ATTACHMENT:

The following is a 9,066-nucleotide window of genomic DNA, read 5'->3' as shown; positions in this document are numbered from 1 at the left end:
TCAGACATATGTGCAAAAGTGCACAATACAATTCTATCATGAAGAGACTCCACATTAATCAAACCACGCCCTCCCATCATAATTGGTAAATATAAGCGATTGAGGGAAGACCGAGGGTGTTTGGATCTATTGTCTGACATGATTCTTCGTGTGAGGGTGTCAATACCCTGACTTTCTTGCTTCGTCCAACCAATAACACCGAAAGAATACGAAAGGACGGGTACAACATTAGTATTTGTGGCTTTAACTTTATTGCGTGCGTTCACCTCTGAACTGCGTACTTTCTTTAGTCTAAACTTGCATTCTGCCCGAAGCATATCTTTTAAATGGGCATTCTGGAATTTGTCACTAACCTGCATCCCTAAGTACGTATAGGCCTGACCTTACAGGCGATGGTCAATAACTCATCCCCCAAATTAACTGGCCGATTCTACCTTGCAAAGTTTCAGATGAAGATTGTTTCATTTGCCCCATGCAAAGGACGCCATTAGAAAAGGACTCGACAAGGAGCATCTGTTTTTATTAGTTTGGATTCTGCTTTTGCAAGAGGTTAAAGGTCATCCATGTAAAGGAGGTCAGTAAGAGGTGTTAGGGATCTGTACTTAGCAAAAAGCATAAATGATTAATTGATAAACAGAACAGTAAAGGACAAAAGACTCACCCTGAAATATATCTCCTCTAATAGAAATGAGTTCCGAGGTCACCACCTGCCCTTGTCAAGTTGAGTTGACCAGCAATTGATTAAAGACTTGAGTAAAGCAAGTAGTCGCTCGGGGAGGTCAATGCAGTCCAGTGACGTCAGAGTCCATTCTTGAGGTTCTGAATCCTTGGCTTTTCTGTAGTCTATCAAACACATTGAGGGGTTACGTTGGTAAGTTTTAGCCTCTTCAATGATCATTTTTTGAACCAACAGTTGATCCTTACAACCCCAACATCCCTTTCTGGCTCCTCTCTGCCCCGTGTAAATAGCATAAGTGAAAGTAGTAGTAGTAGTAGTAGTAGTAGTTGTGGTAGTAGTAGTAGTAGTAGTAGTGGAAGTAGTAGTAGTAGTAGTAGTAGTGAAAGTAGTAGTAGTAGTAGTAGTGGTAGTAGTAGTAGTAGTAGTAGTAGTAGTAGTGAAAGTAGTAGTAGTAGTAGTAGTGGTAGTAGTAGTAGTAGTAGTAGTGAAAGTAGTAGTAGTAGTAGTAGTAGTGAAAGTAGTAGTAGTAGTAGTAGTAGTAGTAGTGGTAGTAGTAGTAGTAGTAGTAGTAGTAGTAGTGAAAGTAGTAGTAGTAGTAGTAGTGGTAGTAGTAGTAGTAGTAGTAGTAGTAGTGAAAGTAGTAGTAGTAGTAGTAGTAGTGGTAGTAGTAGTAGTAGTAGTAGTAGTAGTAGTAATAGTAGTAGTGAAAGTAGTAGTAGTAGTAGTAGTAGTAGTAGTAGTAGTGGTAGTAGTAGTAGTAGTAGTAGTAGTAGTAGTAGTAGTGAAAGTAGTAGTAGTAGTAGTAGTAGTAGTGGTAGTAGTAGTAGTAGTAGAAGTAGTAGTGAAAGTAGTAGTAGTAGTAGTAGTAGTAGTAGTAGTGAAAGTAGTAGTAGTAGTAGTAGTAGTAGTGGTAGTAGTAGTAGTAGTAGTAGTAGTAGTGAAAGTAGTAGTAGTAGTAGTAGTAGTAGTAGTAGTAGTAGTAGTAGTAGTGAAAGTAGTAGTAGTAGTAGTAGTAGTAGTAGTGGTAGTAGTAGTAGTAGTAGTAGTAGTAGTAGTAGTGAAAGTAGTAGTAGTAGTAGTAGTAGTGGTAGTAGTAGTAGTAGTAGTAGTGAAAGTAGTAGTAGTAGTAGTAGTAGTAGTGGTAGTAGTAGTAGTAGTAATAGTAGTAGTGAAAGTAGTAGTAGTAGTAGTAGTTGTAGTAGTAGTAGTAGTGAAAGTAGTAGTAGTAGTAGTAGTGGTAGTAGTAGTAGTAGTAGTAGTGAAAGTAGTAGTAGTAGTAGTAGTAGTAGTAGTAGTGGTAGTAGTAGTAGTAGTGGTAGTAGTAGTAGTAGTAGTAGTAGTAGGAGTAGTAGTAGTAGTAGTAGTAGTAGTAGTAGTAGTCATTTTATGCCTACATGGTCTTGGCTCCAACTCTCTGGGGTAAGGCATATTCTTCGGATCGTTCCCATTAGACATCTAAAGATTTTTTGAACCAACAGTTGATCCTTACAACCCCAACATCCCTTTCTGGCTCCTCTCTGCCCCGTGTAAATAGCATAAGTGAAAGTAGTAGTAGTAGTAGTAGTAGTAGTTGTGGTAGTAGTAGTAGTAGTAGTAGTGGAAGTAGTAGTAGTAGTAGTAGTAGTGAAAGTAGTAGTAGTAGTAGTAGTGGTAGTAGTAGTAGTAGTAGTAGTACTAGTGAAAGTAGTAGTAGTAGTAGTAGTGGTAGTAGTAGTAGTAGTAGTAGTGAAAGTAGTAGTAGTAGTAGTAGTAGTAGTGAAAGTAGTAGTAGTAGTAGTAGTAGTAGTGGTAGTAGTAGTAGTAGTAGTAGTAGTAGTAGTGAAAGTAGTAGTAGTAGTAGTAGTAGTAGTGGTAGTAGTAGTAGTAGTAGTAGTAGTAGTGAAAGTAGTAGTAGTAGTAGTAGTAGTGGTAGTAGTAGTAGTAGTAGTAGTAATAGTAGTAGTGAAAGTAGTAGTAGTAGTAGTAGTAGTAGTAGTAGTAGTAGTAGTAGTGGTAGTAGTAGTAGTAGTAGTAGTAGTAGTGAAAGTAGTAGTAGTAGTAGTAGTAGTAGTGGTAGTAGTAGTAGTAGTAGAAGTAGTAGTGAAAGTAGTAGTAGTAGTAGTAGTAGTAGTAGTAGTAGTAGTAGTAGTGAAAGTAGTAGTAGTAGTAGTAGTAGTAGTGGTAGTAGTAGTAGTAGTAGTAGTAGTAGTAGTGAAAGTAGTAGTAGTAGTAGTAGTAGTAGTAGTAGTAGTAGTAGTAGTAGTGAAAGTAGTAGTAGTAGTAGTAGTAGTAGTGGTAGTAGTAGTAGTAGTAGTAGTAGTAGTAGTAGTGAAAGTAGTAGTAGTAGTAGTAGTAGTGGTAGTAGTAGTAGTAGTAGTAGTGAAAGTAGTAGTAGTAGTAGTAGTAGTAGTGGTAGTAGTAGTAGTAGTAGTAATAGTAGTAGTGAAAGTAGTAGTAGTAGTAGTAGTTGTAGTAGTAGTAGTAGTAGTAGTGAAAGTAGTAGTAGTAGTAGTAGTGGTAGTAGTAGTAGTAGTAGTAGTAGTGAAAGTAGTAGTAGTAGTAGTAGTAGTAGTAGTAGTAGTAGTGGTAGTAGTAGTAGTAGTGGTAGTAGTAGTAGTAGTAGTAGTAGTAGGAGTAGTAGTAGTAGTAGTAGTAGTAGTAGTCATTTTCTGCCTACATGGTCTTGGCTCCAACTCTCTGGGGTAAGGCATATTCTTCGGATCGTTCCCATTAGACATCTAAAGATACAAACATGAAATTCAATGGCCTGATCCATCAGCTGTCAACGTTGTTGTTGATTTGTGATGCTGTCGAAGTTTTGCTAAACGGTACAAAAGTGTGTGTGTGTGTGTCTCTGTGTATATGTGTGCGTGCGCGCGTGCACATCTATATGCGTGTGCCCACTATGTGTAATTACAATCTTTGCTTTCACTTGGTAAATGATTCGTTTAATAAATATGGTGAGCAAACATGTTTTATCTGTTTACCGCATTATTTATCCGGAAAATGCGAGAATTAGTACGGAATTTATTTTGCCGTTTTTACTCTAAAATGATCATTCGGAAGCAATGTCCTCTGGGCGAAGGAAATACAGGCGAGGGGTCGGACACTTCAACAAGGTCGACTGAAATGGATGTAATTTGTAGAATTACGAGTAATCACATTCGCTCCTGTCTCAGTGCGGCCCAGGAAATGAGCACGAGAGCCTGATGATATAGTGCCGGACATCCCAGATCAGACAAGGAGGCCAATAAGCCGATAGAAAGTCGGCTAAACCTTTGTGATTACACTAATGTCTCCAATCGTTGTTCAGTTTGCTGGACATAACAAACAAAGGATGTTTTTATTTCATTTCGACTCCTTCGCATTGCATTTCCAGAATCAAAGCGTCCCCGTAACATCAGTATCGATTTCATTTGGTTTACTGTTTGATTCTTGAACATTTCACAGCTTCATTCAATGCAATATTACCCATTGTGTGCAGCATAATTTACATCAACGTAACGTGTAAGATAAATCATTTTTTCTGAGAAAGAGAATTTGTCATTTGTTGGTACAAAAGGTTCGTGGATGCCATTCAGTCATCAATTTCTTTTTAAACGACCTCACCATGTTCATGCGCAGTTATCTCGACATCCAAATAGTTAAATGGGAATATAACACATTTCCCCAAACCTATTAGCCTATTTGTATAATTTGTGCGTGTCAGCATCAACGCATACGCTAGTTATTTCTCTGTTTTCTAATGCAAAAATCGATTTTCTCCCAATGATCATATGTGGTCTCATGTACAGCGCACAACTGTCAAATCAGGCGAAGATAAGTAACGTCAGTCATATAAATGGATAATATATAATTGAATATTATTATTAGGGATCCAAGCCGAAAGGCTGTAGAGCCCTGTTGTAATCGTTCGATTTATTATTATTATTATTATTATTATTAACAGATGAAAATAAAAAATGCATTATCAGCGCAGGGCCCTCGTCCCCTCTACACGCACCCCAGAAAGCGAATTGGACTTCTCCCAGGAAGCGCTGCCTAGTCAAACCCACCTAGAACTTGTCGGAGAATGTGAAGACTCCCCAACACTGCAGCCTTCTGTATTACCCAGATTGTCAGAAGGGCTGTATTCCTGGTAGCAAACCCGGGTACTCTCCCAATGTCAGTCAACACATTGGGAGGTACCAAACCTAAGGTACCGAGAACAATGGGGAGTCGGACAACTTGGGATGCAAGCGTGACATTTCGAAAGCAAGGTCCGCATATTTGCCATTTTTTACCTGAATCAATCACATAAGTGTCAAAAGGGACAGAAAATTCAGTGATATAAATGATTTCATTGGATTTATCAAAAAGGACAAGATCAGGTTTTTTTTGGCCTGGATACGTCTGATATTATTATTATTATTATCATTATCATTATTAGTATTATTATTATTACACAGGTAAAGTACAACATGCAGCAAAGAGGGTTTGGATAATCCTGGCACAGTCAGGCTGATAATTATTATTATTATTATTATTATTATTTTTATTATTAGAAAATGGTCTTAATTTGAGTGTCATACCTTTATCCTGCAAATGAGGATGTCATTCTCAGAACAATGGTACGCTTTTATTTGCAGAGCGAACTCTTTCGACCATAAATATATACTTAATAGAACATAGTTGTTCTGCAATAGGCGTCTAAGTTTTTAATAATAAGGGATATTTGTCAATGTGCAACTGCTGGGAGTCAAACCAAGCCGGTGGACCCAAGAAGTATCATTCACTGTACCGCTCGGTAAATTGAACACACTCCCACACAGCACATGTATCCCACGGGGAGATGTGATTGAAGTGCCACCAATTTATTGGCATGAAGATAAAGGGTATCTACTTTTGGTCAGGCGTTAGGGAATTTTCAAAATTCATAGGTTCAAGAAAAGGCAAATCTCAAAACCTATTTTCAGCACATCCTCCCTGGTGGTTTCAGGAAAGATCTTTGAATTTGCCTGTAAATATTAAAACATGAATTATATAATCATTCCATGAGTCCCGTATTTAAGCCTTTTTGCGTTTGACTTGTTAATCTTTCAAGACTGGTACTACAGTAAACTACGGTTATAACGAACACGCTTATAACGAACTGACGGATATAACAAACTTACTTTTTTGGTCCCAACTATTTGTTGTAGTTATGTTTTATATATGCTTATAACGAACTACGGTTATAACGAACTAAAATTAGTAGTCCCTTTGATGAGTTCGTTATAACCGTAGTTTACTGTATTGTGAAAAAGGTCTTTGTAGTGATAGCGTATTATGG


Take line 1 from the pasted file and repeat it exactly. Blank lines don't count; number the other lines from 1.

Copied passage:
The following is a 9,066-nucleotide window of genomic DNA, read 5'->3' as shown; positions in this document are numbered from 1 at the left end: